ECB keeps monetary policy unchanged ahead of EU summit
FRANKFURT, July 16 (Xinhua) -- The European Central Bank (ECB) said on Thursday that it decided to keep monetary policy unchanged in its July meeting.
The 19-nation eurozone base interest rate will remain at 0.00 percent, with the marginal lending rate and deposit rate remaining at 0.25 percent and minus 0.50 percent, respectively, according to a statement issued after the meeting.
The ECB's Governing Council said it will continue its purchases under the pandemic emergency purchase program (PEPP) and its regular asset purchase program. It will also continue to provide ample liquidity through its refinancing operations.
"The Governing Council continues to stand ready to adjust all of its instruments, as appropriate, to ensure that inflation moves towards its aim in a sustained manner, in line with its commitment to symmetry," the statement said.
The announcement came just before a key European Union (EU) summit slated for July 17 and 18, when EU leaders are expected to meet in person in Brussels and discuss the bloc's response to the coronavirus pandemic on the fiscal front.
Recent economic data and survey results suggested a significant yet "uneven and partial" recovery in May and June, but uncertainty remained concerning the evolution of the pandemic and the economic outlook, according to ECB President Christine Lagarde.
"Economic indicators remain well below the levels recorded before the pandemic, and the recovery is in its early stages and remains uneven across sectors and jurisdictions," Lagarde said during Thursday's press conference.
She noted that ample monetary stimulus is still necessary to support the economic recovery and to safeguard medium-term price stability, the reason why the ECB reconfirms its accommodative monetary policy stance.
The central bank has taken a series of policy measures since early March to mitigate the negative effects of the pandemic on the eurozone economy. In its last policy meeting in early June, the ECB expanded the PEPP by 600 billion euros (685 billion U.S. dollars) to a total of 1,350 billion euros, as well as extending the horizon of the purchases.
ECB data showed purchases under the PEPP exceeded 360 billion euros in total at the end of June. It bought a net 17.5 billion euros of bonds via PEPP in the week to July 10, compared with about 20 billion euros the week earlier.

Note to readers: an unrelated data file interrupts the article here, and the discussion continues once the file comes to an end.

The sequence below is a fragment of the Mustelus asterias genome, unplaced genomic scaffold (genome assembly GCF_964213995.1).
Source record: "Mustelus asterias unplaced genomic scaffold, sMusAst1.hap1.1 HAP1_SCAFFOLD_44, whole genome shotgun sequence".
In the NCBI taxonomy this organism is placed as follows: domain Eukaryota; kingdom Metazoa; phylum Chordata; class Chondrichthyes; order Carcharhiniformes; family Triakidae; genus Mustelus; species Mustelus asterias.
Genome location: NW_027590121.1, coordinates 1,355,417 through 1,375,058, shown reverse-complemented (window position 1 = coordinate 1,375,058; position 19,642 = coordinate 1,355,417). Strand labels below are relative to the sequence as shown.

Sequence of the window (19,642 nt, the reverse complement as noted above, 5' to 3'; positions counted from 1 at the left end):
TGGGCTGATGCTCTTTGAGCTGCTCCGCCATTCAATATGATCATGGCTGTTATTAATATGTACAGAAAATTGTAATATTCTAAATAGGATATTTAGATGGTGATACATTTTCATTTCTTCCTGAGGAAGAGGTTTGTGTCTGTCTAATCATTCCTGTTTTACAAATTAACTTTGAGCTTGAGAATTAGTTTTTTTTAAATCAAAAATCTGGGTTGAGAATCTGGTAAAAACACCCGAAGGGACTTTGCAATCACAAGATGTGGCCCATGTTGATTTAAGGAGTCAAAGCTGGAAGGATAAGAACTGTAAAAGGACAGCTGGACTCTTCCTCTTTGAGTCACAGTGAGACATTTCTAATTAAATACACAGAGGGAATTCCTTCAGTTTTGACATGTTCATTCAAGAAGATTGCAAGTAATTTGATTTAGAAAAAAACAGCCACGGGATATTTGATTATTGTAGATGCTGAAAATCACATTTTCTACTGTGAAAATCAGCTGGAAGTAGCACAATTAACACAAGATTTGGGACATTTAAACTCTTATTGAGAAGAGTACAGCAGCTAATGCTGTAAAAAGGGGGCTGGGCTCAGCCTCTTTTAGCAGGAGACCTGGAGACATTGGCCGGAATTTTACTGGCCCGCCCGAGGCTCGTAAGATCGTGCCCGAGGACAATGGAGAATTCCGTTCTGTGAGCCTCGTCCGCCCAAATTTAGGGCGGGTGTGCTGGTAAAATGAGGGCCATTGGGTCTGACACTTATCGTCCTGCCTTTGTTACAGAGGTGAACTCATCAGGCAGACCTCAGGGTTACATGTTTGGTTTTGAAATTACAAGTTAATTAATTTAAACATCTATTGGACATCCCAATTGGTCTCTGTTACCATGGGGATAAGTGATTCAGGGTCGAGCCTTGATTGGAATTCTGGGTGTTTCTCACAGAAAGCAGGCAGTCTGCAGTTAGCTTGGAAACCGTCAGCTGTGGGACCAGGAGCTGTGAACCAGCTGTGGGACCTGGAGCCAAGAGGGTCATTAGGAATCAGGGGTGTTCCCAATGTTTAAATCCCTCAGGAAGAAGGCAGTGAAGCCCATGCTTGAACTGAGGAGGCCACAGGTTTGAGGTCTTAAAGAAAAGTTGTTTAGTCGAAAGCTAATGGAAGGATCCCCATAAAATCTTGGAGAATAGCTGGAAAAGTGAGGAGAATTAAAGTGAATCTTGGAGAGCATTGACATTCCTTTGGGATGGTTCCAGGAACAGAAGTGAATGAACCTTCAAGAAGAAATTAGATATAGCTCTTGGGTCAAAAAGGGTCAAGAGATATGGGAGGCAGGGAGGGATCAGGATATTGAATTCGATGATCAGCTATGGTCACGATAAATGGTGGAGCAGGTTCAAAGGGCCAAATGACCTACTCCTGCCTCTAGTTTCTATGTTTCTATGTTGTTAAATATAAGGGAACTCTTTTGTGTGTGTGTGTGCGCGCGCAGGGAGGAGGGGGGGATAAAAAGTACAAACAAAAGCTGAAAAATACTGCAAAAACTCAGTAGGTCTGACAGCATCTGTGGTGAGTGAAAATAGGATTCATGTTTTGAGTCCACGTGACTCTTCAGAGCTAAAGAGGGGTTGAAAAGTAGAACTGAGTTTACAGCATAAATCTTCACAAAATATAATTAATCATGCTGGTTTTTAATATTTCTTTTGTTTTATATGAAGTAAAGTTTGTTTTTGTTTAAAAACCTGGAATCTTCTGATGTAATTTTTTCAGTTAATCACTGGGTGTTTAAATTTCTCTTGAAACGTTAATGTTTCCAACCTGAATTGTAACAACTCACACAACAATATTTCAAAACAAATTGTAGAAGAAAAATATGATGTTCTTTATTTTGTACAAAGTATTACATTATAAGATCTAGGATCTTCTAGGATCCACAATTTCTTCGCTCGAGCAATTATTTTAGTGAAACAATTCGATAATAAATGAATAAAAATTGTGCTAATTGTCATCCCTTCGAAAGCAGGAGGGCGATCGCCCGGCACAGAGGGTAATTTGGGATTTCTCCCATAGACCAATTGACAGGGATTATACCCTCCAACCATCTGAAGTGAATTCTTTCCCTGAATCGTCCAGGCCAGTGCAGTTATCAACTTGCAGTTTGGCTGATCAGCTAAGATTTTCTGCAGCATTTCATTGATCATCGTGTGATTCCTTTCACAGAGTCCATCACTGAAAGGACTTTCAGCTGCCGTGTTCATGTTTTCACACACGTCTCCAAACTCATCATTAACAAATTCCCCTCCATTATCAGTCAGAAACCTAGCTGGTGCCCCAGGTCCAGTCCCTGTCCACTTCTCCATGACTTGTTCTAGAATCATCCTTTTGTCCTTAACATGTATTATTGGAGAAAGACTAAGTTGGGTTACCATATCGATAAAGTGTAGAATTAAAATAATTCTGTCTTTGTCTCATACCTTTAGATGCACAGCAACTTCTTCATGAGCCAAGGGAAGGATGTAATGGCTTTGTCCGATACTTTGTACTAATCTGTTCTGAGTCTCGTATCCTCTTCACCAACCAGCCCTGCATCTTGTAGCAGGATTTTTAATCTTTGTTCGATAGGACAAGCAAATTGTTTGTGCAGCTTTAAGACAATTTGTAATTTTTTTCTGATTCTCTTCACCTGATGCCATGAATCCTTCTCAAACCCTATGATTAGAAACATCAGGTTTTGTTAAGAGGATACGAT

Lagarde said the pace slowed down a bit recently because the market became more stable and fragmentation risks were significantly reduced. However, she said the ECB baseline is to use the entire envelope of PEPP, unless there are significant upside surprises.
Responding to a question regarding the capital key, a benchmark that requires the ECB to buy bonds in proportion to the size of each eurozone economy, Lagarde said temporary deviation from the capital key is part of the flexibility principle applied to the program.
At the upcoming EU summit, policymakers from the bloc's 27 member states are expected to vote for the EU long-term budget as well as the recovery fund Next Generation EU. Next Generation EU, totaling 750 billion euros, will consist of 500 billion euros in grants and 250 billion in loans.
Lagarde said the ECB strongly welcomes the Next Generation EU proposal. "It is important for the European leaders to quickly agree on an ambitious package."
While admitting "in Brussels things take time," Lagarde said a very large number of leaders are perfectly aware of the importance of not wasting time and of being able to signal to the Europeans and the world that there is a level of consensus and determination to recover together and support each other.
Lagarde also noted that the Recovery and Resilience Facility, the bulk of Next Generation EU, will need to be firmly rooted in sound structural policies conceived and implemented at the national level.
Carsten Brzeski, chief economist at ING Germany, a bank, said the ECB sees as much uncertainty as all other forecasters, as suggested by subdued labor market conditions, precautionary household savings, dampened investment, weak global growth and the risk of a second wave of lockdown measures.
Brzeski believes the ECB will wait until the September meeting, if not the late October meeting, before deciding on any next steps.